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The cellular response to DNA double-strand breaks (DSBs) is mobilized by the protein kinase ATM, which phosphorylates key players in the DNA damage response (DDR) network. A major question is how ATM controls DSB repair. Optimal repair requires chromatin relaxation at damaged sites. Chromatin reorganization is coupled to dynamic alterations in histone(More)
The human MOF gene encodes a protein that specifically acetylates histone H4 at lysine 16 (H4K16ac). Here we show that reduced levels of H4K16ac correlate with a defective DNA damage response (DDR) and double-strand break (DSB) repair to ionizing radiation (IR). The defect, however, is not due to altered expression of proteins involved in DDR. Abrogation of(More)
Ataxia telangiectasia mutated (ATM) plays a critical role in the cellular response to DNA damage. In response to DNA double-strand breaks (DSBs), ATM is autophosphorylated at serine 1981. Although this autophosphorylation is widely considered a sign of ATM activation, it is still not clear if autophosphorylation is required for ATM functions including(More)
hSSB1 is a newly discovered single-stranded DNA (ssDNA)-binding protein that is essential for efficient DNA double-strand break signalling through ATM. However, the mechanism by which hSSB1 functions to allow efficient signalling is unknown. Here, we show that hSSB1 is recruited rapidly to sites of double-strand DNA breaks (DSBs) in all interphase cells(More)
The protein kinases ATM and DNA-PKcs play critical roles in the cellular response to DNA double strand breaks (DSBs). ATM and DNA-PKcs are activated in response to DSBs and play several important roles in propagation of the damage signal and for the repair of DNA damage. Recent work from several groups, including ours, has focused on studying the dynamics(More)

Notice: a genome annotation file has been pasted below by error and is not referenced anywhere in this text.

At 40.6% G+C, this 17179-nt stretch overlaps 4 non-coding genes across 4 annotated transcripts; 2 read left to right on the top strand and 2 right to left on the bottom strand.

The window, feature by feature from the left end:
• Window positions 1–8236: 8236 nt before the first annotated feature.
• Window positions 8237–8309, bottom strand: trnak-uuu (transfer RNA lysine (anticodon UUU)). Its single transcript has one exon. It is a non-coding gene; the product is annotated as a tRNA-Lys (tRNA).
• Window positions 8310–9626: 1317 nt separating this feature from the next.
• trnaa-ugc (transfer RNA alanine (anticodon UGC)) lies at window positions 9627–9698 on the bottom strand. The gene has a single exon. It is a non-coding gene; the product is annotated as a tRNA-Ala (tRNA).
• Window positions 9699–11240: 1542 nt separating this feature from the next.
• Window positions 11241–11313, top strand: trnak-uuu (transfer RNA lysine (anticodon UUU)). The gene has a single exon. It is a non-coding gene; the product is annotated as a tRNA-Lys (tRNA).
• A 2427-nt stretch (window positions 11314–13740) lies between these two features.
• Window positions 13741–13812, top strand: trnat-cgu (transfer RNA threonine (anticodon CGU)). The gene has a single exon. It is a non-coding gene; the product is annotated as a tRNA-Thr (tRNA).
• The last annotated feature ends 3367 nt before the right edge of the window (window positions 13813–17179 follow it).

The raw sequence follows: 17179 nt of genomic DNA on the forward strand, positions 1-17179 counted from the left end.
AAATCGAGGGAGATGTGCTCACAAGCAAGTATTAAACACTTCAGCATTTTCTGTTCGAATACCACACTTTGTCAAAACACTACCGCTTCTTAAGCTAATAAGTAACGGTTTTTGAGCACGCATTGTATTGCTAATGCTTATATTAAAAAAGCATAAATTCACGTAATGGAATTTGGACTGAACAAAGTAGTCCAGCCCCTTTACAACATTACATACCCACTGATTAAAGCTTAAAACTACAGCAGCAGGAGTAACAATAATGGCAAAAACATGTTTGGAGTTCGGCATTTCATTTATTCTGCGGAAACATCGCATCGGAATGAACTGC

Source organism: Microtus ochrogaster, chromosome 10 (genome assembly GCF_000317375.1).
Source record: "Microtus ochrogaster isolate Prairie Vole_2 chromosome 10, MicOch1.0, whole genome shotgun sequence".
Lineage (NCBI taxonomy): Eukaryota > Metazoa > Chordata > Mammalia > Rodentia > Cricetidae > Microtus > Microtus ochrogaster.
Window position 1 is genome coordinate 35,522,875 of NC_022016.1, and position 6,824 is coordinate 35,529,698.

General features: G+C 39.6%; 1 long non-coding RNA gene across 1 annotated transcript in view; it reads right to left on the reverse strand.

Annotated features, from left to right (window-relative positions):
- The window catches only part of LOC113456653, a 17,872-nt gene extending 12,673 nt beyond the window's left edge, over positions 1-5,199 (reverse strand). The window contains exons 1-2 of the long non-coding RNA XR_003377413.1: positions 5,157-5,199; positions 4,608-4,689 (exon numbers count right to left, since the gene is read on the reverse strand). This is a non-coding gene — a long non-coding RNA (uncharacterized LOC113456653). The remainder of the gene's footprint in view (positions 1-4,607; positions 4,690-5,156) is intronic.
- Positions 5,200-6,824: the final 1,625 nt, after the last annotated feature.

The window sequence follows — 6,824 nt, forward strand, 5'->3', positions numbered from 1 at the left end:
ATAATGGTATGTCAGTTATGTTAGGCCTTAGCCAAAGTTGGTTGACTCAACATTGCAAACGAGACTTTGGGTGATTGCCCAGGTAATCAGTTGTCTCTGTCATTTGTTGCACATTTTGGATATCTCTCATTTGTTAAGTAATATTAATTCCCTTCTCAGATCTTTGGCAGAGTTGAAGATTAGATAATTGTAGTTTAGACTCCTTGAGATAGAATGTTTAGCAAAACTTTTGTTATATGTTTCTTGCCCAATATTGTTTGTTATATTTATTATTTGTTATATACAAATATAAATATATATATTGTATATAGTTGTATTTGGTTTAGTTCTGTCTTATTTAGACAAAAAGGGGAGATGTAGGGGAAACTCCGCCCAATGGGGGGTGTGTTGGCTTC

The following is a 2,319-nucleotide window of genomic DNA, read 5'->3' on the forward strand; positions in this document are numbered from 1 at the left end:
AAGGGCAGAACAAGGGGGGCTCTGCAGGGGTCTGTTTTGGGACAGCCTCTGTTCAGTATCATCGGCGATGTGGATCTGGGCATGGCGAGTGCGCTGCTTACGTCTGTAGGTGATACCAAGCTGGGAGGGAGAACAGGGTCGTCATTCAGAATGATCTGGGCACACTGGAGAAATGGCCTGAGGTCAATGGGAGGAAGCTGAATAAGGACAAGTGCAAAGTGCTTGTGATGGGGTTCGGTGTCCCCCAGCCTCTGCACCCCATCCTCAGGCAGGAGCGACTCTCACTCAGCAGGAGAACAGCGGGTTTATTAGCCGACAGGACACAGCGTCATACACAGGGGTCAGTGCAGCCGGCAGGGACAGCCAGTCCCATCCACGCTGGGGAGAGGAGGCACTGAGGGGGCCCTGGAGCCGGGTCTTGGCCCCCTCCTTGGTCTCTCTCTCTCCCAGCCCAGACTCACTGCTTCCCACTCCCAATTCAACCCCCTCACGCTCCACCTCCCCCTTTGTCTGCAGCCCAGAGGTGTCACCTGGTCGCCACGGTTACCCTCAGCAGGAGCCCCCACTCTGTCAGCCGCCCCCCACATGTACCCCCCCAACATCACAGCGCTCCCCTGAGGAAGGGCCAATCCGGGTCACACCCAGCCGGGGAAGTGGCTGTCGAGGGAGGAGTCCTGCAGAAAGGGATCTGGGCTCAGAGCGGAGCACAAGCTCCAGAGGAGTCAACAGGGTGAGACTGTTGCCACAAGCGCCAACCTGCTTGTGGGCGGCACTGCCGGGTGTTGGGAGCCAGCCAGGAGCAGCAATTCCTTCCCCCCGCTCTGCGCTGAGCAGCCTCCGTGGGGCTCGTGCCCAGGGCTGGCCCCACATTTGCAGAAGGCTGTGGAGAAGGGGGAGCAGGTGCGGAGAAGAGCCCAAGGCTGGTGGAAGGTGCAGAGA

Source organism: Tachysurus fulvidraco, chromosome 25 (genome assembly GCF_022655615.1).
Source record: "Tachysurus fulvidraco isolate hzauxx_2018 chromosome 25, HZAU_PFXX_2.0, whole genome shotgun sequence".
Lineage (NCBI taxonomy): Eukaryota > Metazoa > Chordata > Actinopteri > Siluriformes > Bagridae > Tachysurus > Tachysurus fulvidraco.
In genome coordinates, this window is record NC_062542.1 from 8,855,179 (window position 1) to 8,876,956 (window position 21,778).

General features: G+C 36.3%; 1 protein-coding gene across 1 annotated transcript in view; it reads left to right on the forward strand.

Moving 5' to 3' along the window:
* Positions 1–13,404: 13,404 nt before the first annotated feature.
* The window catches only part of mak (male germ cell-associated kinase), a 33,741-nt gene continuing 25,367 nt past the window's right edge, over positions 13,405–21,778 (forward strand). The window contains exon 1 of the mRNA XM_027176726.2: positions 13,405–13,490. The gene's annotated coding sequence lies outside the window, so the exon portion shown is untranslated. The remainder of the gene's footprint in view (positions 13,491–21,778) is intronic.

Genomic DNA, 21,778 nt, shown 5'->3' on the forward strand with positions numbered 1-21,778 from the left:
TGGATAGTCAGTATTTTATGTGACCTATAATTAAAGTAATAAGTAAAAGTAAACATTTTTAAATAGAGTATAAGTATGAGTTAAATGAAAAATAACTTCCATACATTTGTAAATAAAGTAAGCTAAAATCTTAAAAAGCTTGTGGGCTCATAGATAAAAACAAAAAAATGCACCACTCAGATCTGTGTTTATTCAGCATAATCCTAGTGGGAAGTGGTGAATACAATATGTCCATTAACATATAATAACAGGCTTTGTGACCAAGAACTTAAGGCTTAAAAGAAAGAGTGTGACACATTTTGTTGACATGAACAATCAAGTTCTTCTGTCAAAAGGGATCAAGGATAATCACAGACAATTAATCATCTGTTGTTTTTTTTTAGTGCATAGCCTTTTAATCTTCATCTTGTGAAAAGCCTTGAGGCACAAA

DNA double strand break (DSB) repair by non-homologous end joining (NHEJ) is initiated by DSB detection by Ku70/80 (Ku) and DNA-dependent protein kinase catalytic subunit (DNA-PKcs) recruitment, which promotes pathway progression through poorly defined mechanisms. Here, Ku and DNA-PKcs solution structures alone and in complex with DNA, defined by x-ray(More)
DNA double strand breaks (DSBs) are repaired by non-homologous end joining (NHEJ) or homologous recombination (HR). The DNA cell cycle stage and resection of the DSB ends are two key mechanisms which are believed to push DSB repair to the HR pathway. Here, we show that the NHEJ factor Ku80 associates with DSBs in S phase, when HR is thought to be the(More)
In higher animal cells, the principal limitation of gene-targeting technology is the extremely low efficiency of targeted integration, which occurs three to four orders of magnitude less frequently than random integration. Assuming that random integration mechanistically involves non-homologous end-joining (NHEJ), inactivation of this pathway should reduce(More)
DNA topoisomerase I (Top1) generates transient DNA single-strand breaks via the formation of cleavage complexes in which the enzyme is linked to the 3'-phosphate of the cleavage strand. The anticancer drug camptothecin (CPT) poisons Top1 by trapping cleavage complexes, thereby inducing Top1-linked single-strand breaks. Such DNA lesions are converted into(More)
Targeted gene disruption is a powerful tool for studying gene function in cells and animals. In addition, this technology includes a potential to correct disease-causing mutations. However, constructing targeting vectors is a laborious step in the gene-targeting strategy, even apart from the low efficiency of homologous recombination in mammals. Here, we(More)